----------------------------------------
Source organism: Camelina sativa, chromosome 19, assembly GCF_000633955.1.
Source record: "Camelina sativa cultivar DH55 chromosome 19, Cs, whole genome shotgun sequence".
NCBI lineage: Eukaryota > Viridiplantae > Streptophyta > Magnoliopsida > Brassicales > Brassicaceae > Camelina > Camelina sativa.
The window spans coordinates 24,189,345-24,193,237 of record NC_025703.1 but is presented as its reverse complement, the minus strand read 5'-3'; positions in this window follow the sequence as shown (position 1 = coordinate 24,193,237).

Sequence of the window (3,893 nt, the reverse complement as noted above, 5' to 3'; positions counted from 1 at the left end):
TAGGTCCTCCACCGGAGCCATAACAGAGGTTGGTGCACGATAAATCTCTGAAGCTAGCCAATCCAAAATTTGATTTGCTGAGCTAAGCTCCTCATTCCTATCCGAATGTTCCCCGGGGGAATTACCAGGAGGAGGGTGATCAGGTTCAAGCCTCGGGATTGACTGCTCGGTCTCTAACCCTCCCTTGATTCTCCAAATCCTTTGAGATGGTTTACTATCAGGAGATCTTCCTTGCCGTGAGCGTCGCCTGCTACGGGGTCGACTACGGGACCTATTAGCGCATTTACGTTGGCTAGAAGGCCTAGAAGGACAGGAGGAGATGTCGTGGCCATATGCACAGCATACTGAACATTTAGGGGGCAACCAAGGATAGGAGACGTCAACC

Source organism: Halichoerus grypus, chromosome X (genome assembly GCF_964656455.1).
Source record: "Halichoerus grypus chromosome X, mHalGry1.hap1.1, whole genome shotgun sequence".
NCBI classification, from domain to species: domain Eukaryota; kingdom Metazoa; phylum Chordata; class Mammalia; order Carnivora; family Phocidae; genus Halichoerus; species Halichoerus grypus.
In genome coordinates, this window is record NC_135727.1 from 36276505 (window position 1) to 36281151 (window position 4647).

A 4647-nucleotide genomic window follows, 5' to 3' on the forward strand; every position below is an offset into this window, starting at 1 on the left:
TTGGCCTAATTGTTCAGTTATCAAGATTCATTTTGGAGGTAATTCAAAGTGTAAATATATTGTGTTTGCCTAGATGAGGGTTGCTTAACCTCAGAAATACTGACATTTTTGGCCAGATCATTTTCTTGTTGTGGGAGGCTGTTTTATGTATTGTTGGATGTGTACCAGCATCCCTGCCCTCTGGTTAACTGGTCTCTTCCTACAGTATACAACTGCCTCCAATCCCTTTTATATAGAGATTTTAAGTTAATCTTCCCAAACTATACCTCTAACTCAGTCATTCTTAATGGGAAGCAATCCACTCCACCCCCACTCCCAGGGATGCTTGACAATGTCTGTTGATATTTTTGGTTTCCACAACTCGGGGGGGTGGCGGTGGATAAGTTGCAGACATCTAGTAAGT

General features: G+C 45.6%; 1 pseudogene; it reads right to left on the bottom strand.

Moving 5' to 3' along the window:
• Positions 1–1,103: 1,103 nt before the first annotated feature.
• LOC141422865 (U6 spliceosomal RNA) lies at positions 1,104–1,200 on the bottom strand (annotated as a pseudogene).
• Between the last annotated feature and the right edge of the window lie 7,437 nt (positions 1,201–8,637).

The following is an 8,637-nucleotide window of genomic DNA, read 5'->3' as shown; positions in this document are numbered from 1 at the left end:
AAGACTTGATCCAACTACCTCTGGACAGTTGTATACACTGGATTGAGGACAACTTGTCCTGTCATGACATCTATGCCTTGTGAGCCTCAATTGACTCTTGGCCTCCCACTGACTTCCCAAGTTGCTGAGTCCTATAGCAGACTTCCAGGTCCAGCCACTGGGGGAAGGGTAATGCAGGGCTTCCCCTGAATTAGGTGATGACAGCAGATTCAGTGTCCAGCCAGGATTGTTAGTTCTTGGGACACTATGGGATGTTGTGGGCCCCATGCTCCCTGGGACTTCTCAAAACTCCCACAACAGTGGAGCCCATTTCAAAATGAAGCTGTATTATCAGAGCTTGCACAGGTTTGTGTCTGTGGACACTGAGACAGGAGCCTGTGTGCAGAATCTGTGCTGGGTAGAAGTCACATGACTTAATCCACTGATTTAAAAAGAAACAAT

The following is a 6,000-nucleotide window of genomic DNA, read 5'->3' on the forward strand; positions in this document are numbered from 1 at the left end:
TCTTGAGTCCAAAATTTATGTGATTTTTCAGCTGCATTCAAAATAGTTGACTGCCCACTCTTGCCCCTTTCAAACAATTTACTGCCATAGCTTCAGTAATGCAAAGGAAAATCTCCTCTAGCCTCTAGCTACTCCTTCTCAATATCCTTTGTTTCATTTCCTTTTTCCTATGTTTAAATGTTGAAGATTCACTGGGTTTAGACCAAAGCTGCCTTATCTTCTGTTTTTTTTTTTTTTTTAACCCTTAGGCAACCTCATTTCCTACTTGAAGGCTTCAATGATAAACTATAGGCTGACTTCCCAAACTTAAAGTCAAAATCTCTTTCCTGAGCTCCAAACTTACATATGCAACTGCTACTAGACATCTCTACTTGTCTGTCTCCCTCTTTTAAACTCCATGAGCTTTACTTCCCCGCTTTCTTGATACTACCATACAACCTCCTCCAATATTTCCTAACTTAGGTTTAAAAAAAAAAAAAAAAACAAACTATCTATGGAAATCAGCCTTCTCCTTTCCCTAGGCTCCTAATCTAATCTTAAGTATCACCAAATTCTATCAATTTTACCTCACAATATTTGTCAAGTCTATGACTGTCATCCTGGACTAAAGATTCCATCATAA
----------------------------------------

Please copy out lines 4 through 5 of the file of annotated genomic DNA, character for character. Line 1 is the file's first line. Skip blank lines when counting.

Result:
The window spans coordinates 24,189,345-24,193,237 of record NC_025703.1 but is presented as its reverse complement, the minus strand read 5'-3'; positions in this window follow the sequence as shown (position 1 = coordinate 24,193,237).

Sequence of the window (3,893 nt, the reverse complement as noted above, 5' to 3'; positions counted from 1 at the left end):